For your $100 donation to the VIP tent you were promised a catered affair. The catering consisted of clams of some sort, pasta shells, pulled pork (I guess that was the BBQ part of the BBQ?) and spiced corn on the cob which was tough and dry. There was a table laden with cakes and pies including a sheet cake with "Greg Ball" written across it but by the time I left it remained in its box, uncut, uneaten and, like the candidate that day, largely unloved.

Dan Branda is the man. This friendly kid from Hopewell who probably doesn't weigh 100 lbs soaking wet, was soaked with sweat, running around like a mad man in the +90 degree heat, clipboard in hand, trying to keep the whole thing together. He was the only contact I had and had reached out to me last week offering press creds to attend. Overseeing  50 volunteers, he was responsible for the organization of the event and succeeded quite well as everything ran smoothly and seemed to go off without a hitch.

The crowd of 300 was in a good mood. They had come out to support candidates running against the Republican machine whom they perceive - right or wrong as the enemy - to getting the nation back on track.

Recycling. During the morning, smiling, amiable staff were handing out bottled water which was much appreciated by the hot and sweaty crowd. When I was done drinking mine I naturally went looking for the recycling bins which I never found because there weren't any. None. Hundreds of recyclable bottles ended their lives in the trash stream.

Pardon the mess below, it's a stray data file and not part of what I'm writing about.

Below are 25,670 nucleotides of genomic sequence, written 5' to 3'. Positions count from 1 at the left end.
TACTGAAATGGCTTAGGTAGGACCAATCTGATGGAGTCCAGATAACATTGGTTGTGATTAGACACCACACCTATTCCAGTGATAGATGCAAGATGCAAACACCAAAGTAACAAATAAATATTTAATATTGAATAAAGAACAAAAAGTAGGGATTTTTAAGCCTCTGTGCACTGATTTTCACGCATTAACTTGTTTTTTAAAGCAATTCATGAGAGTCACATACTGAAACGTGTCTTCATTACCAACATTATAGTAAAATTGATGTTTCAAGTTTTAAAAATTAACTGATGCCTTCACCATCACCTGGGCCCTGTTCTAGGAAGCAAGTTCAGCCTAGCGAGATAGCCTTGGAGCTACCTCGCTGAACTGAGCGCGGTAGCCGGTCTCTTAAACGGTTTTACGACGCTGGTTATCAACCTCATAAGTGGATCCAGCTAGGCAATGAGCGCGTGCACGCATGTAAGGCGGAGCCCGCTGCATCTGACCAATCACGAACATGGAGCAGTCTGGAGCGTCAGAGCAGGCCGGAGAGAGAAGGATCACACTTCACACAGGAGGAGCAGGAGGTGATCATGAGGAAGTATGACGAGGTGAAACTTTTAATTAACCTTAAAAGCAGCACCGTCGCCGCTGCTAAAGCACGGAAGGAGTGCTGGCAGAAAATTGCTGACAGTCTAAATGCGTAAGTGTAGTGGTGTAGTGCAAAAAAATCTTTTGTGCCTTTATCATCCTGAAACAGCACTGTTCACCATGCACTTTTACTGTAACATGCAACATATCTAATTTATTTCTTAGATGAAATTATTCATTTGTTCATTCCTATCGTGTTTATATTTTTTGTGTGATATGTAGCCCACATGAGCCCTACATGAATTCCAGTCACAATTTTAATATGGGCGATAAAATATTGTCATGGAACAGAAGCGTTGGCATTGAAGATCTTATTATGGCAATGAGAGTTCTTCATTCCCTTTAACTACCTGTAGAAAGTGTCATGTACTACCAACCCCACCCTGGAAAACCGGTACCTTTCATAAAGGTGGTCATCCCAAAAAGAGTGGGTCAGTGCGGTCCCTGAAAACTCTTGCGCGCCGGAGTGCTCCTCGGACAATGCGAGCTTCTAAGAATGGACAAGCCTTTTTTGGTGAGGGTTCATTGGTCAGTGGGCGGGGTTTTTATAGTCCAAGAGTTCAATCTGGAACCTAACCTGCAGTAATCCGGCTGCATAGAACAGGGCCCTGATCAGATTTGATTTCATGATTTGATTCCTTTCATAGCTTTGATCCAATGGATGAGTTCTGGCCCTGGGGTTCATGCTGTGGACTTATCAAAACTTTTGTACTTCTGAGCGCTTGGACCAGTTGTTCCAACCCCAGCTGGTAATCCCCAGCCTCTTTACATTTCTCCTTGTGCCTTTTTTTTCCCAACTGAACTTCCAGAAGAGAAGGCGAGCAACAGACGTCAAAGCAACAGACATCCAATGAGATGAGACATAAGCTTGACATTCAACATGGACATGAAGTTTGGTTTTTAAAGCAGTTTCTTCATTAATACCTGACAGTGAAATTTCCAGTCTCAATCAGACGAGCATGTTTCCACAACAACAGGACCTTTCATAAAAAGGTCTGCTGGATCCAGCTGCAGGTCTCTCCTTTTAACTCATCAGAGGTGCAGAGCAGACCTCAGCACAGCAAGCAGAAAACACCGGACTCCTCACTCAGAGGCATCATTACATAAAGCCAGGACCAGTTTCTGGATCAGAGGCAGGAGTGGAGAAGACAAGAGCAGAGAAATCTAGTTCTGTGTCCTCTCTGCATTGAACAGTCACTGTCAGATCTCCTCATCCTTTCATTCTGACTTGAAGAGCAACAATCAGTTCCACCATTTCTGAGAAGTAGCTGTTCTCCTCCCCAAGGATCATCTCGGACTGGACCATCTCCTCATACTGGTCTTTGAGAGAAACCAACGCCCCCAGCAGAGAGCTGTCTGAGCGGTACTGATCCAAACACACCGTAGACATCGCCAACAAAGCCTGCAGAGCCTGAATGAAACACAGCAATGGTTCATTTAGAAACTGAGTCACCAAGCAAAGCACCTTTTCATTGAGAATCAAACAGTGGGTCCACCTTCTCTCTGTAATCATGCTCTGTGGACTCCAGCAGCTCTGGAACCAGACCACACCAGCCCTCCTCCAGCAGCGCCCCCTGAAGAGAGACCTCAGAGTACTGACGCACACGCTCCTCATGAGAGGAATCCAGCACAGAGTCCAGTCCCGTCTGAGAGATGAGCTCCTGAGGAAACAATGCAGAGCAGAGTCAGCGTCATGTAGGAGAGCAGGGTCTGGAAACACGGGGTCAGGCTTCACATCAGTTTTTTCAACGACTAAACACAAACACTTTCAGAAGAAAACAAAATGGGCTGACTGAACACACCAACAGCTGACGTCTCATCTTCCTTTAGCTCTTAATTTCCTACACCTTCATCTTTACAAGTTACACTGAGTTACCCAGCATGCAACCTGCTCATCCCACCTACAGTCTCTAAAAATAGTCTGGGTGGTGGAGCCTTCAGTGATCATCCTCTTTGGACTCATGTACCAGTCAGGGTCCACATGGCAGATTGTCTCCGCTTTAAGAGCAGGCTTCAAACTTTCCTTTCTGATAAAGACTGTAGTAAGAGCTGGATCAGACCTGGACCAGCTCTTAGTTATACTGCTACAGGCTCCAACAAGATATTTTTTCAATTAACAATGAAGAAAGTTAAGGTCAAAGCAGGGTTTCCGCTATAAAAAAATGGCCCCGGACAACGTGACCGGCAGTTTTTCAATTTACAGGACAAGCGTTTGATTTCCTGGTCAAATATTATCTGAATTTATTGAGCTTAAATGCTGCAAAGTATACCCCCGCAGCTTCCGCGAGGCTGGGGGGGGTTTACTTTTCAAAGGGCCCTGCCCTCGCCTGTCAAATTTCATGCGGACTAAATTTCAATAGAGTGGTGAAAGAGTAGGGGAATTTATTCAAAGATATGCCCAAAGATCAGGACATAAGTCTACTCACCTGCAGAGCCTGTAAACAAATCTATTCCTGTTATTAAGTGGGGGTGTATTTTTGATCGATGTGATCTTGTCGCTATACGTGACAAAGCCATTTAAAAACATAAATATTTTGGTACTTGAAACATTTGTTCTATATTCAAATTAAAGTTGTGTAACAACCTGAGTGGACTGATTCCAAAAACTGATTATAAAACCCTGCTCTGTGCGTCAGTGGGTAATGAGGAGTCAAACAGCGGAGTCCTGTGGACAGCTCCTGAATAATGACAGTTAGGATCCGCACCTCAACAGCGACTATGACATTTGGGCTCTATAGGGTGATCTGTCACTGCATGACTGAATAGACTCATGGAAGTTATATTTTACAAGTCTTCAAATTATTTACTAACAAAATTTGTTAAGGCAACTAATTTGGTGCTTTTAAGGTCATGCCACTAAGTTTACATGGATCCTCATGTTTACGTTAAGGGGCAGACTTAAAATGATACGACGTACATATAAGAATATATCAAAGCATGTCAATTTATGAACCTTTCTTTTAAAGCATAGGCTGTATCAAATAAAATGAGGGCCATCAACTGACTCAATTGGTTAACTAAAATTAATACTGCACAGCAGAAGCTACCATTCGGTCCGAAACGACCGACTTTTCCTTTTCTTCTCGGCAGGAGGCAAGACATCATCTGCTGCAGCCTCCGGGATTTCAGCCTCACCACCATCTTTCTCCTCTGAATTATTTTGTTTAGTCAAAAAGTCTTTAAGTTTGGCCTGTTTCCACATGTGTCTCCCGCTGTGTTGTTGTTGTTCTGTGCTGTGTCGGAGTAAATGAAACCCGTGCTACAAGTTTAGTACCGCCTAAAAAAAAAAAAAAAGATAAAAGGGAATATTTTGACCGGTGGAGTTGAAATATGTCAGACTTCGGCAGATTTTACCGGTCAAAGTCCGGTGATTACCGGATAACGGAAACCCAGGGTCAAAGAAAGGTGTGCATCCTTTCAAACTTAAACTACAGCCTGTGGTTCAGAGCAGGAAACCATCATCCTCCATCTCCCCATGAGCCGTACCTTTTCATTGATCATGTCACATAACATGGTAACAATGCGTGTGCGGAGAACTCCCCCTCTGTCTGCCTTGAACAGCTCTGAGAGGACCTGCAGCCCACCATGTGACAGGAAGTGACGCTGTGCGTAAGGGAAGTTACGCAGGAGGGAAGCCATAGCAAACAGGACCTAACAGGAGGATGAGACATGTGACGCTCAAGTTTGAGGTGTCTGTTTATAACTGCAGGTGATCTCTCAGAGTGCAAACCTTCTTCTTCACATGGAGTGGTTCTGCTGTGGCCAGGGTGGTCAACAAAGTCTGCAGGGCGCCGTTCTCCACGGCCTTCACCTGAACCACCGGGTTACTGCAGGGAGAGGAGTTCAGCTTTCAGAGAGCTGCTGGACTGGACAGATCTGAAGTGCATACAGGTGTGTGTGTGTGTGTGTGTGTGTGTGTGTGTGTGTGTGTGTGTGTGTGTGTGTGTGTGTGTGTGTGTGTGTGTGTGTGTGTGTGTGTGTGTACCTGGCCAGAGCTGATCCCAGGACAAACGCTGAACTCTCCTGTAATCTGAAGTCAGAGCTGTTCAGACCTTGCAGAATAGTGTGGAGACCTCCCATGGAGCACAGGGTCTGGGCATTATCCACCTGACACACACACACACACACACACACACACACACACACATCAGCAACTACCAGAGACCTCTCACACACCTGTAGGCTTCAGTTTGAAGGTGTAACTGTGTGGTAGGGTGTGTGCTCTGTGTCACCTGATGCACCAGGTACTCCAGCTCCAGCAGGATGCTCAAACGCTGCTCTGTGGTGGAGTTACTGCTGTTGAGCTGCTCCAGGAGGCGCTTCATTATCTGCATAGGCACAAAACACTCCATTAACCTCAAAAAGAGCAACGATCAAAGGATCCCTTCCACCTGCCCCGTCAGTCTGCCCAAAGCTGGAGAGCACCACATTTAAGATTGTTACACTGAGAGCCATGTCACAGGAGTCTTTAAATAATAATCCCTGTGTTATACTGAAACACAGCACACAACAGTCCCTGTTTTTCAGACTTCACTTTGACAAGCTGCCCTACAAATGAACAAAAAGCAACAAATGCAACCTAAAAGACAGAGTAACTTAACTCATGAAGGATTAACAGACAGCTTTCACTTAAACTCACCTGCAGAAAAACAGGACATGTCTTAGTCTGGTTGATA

The numbers: A friend, Dan, and I both counted. He by head, me by head and then reconfirmed via photographs of the crowd during the height of the rally. Dan came up with 250. I came up with 300 but included those I watched come in during the morning. Many, I am sure, were drawn by the promise of "Free BBQ" which may have been out there somewhere but I didn't see it. An attendee in the VIP tent claimed later in the day that 750 people had attended and while that would have been a more impressive showing that number would be a dream. The Midhudson news' headline read, "Latest Tea Party draws large crowd" but here the word "large" is subjective.